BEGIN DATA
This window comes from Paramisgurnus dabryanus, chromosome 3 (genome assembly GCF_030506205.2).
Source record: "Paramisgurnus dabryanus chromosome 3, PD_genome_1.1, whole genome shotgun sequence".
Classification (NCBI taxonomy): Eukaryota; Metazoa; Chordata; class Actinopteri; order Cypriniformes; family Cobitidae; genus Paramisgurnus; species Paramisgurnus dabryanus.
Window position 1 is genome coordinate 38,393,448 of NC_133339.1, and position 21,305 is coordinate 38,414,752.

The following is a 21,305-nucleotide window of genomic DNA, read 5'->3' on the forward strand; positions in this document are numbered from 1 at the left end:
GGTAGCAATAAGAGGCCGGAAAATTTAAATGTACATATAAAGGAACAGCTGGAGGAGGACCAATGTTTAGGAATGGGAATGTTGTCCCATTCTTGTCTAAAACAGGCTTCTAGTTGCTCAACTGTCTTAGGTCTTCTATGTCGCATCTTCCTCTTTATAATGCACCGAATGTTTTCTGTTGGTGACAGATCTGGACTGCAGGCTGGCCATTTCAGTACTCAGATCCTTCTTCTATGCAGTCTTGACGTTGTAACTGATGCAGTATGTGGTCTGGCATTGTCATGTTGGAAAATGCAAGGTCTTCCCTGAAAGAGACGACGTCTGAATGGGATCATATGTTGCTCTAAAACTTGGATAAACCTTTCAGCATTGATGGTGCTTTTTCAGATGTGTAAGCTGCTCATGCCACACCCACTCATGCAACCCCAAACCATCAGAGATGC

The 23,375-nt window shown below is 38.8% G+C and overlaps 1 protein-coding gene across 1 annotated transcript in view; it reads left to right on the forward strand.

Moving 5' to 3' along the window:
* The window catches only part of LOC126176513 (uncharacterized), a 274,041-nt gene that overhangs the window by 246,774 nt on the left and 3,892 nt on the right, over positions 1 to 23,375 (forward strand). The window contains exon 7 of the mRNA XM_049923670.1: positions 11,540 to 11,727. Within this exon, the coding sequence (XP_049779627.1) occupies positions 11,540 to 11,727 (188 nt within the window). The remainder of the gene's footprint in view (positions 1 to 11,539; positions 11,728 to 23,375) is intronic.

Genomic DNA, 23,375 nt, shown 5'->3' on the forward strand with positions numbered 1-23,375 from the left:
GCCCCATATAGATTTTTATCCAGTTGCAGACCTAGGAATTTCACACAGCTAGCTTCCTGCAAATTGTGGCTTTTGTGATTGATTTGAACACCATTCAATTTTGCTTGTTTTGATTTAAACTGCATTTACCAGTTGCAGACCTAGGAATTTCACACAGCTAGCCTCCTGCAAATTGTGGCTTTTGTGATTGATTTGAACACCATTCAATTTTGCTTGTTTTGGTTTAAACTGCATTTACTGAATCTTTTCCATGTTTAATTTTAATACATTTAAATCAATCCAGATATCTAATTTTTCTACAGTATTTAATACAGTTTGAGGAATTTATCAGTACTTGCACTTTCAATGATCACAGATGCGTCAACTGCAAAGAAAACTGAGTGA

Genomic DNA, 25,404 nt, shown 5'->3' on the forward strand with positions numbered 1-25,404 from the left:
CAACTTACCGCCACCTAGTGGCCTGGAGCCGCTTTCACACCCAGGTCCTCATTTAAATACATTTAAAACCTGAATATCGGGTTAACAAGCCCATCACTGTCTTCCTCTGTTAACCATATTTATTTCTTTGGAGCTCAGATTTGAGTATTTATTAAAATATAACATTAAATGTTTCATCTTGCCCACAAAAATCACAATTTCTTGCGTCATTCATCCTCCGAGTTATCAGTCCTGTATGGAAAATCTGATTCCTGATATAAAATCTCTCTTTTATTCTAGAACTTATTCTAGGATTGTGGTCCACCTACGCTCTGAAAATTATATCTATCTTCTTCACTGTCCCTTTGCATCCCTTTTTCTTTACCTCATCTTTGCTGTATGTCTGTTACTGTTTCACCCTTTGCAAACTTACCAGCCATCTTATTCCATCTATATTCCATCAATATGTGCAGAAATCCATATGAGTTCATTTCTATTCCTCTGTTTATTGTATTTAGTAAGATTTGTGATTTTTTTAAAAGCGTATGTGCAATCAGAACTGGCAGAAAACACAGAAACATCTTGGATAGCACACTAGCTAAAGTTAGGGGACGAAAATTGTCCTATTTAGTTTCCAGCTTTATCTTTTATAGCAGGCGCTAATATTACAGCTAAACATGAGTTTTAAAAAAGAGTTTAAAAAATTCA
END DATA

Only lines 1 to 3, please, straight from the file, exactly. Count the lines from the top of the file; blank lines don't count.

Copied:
This window comes from Paramisgurnus dabryanus, chromosome 3 (genome assembly GCF_030506205.2).
Source record: "Paramisgurnus dabryanus chromosome 3, PD_genome_1.1, whole genome shotgun sequence".
Classification (NCBI taxonomy): Eukaryota; Metazoa; Chordata; class Actinopteri; order Cypriniformes; family Cobitidae; genus Paramisgurnus; species Paramisgurnus dabryanus.